You’re Fired! 
Sir Alan Sugar seems to find it easy to sack his potential employees, and for businesses it is also about to get a whole lot easier. The Government’s current war on red tape has meant that sacked workers who sue their employers for discrimination could have their compensation cut, making sackings within businesses easier and less costly.

In a bid to abolish unnecessary regulations, the Government launched the Help Us Cut Red Tape scheme, where businesses are able to voice their opinion to the Government on the regulations that are the most timely and costly for businesses.

Business groups told ministers that the rules on having to continue to pay workers for weeks after them being sacked places a burden on companies who are already trying to cut costs urgently, which has led to the sacking in the first place.

The Government’s on-going review of employment rules has also led ministers to be concerned that the prospect of large payouts for unfair dismissal on the grounds of discrimination is encouraging unfounded claims from workers.

The Liberal Democrat employment minister, Ed Davey, will today announce plans to ensure Britain has flexible labour markets, where employers can hire and fire staff more easily.

It is expected that the rules extending public sector terms and conditions to the private sector may also be overhauled. The limit on firms looking to sack large numbers of staff is also expected to be relaxed.

The on-going review on employment rules will also look at the Transfer of Undertakings (Protection of Employment) or Tupe rules, which administrate workers’ employment when one company takes on the work of a public sector body or takes over another company.

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House of Decline  
The finger of blame is once again being pointed towards the banks, this time for house prices being at a 21 month low. In a survey released today by the Royal Institution of Chartered Surveyors, estate agents warn that the decline in the housing market is due to the banks refusing to lend to home buyers.

According to figures from Halifax, house prices fell at their fastest rate for 18 months during April. The average cost of a home fell to 1.4% during April to £160,395, which is the lowest level since July 2009.

Geoffrey Holden, a RICS member based in East Sussex, said: “There is a continuing shortage of mortgage funds. Lenders are extremely reluctant to provide funds, making purchases difficult.”

According to the survey, the future for house prices remains bleak with 18 per cent more estate agents expecting house prices to fall rather than rise in the next three months.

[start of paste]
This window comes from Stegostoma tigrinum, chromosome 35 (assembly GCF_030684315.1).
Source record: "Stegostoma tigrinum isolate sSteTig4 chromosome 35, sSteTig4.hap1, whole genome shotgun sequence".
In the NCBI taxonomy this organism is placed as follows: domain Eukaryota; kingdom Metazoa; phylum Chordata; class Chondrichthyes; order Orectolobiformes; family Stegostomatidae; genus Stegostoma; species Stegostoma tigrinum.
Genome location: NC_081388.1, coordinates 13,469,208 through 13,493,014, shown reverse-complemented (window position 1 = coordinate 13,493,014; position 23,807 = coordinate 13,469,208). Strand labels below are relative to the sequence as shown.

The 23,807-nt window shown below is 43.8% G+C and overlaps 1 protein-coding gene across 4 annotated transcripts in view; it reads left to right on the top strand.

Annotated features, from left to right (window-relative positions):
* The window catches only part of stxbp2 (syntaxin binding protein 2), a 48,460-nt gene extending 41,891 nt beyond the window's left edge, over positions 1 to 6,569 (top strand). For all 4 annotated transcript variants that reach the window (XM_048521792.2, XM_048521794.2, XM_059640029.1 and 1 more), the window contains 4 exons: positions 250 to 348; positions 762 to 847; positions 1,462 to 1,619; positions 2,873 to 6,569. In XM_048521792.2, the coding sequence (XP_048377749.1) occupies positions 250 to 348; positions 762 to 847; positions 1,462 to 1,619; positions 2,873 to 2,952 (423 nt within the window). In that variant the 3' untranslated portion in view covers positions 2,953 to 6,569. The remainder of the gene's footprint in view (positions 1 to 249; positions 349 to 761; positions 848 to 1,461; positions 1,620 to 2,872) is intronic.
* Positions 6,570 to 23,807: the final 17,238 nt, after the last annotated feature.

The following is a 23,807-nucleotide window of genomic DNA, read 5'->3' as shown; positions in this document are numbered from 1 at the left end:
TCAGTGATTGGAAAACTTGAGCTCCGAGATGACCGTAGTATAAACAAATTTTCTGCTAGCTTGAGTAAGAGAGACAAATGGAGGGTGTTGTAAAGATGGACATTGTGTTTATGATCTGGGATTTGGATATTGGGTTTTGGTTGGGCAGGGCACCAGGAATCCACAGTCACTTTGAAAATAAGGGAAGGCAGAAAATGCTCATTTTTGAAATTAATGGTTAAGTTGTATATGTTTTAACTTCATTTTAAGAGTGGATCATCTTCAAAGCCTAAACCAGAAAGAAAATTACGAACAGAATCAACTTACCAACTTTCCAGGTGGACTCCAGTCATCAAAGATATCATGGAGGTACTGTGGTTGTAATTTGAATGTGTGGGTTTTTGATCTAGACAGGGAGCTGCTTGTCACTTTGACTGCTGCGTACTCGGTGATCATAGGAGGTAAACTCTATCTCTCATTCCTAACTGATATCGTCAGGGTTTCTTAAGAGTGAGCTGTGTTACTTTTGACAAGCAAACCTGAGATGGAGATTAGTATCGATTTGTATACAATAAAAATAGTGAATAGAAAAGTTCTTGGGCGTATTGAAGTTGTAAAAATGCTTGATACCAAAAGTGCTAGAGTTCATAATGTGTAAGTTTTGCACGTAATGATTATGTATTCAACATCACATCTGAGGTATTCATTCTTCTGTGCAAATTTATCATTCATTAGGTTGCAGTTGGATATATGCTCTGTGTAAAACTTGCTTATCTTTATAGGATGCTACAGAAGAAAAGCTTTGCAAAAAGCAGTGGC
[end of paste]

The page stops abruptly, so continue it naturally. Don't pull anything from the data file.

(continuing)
Michael Newey, a spokesman for RICS, said: “Activity still remains subdued and it is difficult to see it picking up materially over the coming months.”

The Halifax group believe the decline is due to the ever-weakening consumer confidence and the economic downfall putting downward pressure on house prices.

Halifax housing economist Martin Ellis saw the future for housing prices in a more positive light, saying: "Signs of a modest tightening in housing market conditions, a relatively low burden of servicing mortgage debt and an increase in the number of people in employment are all likely to be providing support for house prices, curbing the pace of decline."

The figured from Halifax contrasted with figures released by Nationwide for April, which revealed that house prices had dropped by just 0.2% and had remained more or less unchanged.

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Equal Rights Yet More Burden 
The Government has published a guideline for employers about the new rules regarding agency workers employment rights. The rules, which will come in affect in October, will require agency workers to have equal employment rights once they have been working for the same employer for 12 weeks.

The Coalition’s guidelines aims to help businesses to comply with the new regulations that will see agency workers being given the same working and employment conditions as those employed directly by the employer, after completing a 12-week period of work for the same employer.

The equal rights were previously agreed by the Labour Government and have since been reviewed by the Coalition Government, as they were concerned about how the new regulations would impact on businesses. However, it was decided that reforms on the new rights would be too difficult to implement because of the threat of legal action by either the TUC or Europe, where the regulations originated.